Public Relation is a core, and an exceedingly important, factor of any organisation or industry. Given competitive times, exponential growth of the media industry and the increased clutter in every sector, PR is required to bring sanctity and perspective to a company’s position and viewpoint. In India, however, the PR industry still has a long way to go. I say this not because I am looking at domain developments. If I was, I may as well have called 2010 PR’s best year ever with international PR brands growing in India, the likes of acquisitions and expansions that have happened in the year or even the efforts made in digital media comprehension and getting more active on the multiple needs of the clients.
I say this because, we are still talking of an industry that believes in mailing press notes, calling people (on mobile phones, without texting or ensuring that the other person is not engaged) and then believing in a conversation which goes something like: ‘We sent you a press note. Can you please carry it?’ The drawback is the formation of a perception in a young reporter’s mind that you have not missed much if you have missed a PR person’s call. And from experience, I can tell you, you cannot be more wrong. PR people do have important information to share at times, important collaborations to speak of and today, not much of this is leveraged because the industry has failed to put in an efficient system in place.
Before I move forward, I must add that I have spoken so far from the agency side of the business. The corporate communication side is another game altogether. And at least in the media and advertising companies, I know professionals who have come from PR agency backgrounds, but operate very differently. They are my pillars of faith in the PR industry’s future.
Coming back to the core point, the PR industry in India is not living a rosy life.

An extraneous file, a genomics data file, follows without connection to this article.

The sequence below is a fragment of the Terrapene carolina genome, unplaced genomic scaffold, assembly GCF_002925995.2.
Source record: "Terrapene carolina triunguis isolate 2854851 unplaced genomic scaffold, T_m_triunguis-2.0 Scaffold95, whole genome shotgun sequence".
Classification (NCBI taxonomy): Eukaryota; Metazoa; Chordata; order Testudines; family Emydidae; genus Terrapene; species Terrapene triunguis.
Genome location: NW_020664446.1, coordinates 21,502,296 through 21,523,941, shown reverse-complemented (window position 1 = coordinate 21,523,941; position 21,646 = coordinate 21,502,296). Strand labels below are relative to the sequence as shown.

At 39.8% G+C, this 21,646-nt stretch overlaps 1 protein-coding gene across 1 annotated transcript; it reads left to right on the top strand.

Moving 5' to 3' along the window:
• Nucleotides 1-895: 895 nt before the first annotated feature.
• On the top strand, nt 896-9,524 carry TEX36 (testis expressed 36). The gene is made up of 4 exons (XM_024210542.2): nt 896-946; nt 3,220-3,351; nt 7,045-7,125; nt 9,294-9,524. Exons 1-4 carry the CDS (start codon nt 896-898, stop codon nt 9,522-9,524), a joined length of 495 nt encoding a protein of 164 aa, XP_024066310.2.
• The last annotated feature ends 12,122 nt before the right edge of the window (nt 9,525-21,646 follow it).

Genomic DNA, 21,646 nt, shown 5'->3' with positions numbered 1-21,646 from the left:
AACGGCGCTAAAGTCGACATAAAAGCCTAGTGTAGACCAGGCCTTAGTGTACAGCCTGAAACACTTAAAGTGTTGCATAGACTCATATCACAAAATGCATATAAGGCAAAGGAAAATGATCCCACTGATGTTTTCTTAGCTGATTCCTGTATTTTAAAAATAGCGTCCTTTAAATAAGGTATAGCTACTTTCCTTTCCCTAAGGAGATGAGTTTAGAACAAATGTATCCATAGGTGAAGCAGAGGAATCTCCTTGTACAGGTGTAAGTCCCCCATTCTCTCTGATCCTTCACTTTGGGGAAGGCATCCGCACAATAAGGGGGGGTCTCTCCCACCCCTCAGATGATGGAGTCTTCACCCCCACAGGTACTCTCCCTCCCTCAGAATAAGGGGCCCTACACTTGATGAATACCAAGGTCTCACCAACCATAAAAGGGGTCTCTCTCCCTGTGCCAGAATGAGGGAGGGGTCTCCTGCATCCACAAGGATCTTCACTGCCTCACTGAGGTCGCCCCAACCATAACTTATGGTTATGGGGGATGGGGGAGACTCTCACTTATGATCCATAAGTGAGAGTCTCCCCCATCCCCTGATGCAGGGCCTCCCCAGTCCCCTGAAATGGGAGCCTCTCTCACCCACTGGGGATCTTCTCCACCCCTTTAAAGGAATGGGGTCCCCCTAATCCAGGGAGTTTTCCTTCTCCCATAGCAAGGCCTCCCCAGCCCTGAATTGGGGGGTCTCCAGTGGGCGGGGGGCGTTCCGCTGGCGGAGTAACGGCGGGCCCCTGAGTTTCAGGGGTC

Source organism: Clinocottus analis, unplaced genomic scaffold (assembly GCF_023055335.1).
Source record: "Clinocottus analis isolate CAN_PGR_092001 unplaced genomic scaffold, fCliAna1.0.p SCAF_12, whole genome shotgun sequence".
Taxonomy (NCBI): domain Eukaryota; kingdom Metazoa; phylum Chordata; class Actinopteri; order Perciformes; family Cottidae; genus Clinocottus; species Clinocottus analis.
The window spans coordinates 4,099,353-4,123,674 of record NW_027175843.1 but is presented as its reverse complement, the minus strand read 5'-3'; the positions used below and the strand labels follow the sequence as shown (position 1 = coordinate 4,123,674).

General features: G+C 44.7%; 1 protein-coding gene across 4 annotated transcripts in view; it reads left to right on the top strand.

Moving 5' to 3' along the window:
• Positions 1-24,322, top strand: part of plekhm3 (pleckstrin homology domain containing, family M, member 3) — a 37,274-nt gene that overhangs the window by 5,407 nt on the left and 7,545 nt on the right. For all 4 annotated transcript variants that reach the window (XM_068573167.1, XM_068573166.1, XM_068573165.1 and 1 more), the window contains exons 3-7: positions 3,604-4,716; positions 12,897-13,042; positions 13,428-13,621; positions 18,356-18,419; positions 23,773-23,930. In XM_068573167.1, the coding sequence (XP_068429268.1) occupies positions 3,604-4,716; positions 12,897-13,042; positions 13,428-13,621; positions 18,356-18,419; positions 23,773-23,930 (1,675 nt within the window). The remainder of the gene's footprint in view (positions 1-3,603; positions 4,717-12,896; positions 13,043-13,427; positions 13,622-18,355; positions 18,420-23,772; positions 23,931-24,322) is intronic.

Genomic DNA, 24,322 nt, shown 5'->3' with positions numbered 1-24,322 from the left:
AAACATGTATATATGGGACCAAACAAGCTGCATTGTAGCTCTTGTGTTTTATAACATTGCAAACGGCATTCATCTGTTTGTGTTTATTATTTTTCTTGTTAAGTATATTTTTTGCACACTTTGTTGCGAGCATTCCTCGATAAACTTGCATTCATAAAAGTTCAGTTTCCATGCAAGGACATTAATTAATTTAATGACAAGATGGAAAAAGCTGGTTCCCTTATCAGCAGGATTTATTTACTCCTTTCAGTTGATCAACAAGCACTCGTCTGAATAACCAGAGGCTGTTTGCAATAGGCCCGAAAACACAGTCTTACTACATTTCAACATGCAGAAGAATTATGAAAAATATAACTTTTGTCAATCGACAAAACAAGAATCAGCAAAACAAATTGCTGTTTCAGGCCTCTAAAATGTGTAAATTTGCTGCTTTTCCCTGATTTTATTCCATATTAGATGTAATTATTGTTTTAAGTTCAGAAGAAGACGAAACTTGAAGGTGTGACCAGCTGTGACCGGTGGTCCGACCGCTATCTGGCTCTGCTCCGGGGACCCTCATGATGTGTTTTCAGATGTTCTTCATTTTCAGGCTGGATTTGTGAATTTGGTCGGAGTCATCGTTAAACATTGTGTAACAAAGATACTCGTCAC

In that, enter Niira Radia. Pretty much someone that any aspiring PR entrepreneur would want to be, but surprisingly not very popular, at least for industry outsiders or newcomers. But above all else, the single service provider who was controlling PR for both Tata and Mukesh Ambani - talk about conflict management!
The more I heard the ‘controversial’ Niira Radia tapes, the more I realised, so many of these conversations like the ones with The Economic Times’ Rahul Joshi are ‘normal’. Anyone could have had these conversations. At a much smaller level, in fact, it reminded me of conversations that even trade journalists have – PR person and journalist friendship, a ‘give me an exclusive-give me a breaking news’ kind of conversation is not so uncommon.
But the Niira Radia instance makes one wonder, would this impact, rather, should this impact the normal PR executive and reporter relation?
Surely, when the whole media fraternity is being lambasted for lack of credibility, even the not-sitting-on-the-high-chair journalist must be deliberating on what is happening around her/ him. Why are her/ his icons dragged into a controversy that she/ he best understands from what is told to her/ him by others? How does this affect her/ him as a journalist? How much is normal in her/ his conversations with a PR person? How much of indulging is alright?
We have had the chance to work with people in both Vaishnavi and Vitcom. Both have a very healthy share of intelligent and push press release kind of PR executives. Are their relations with the media now changed? I honestly don’t know. I don’t even know whether the clients of Vaishnavi, which by the way is largely TATA, but nonetheless there are others, and Vitcom worried with what is going on, or even bothered?
The Niira Radia tapes have further hurt media’s already questioned credibility, but at the same time, they surely have done a huge disservice to the PR industry as well – doesn’t matter if Niira Radia was only doing her job, according to some.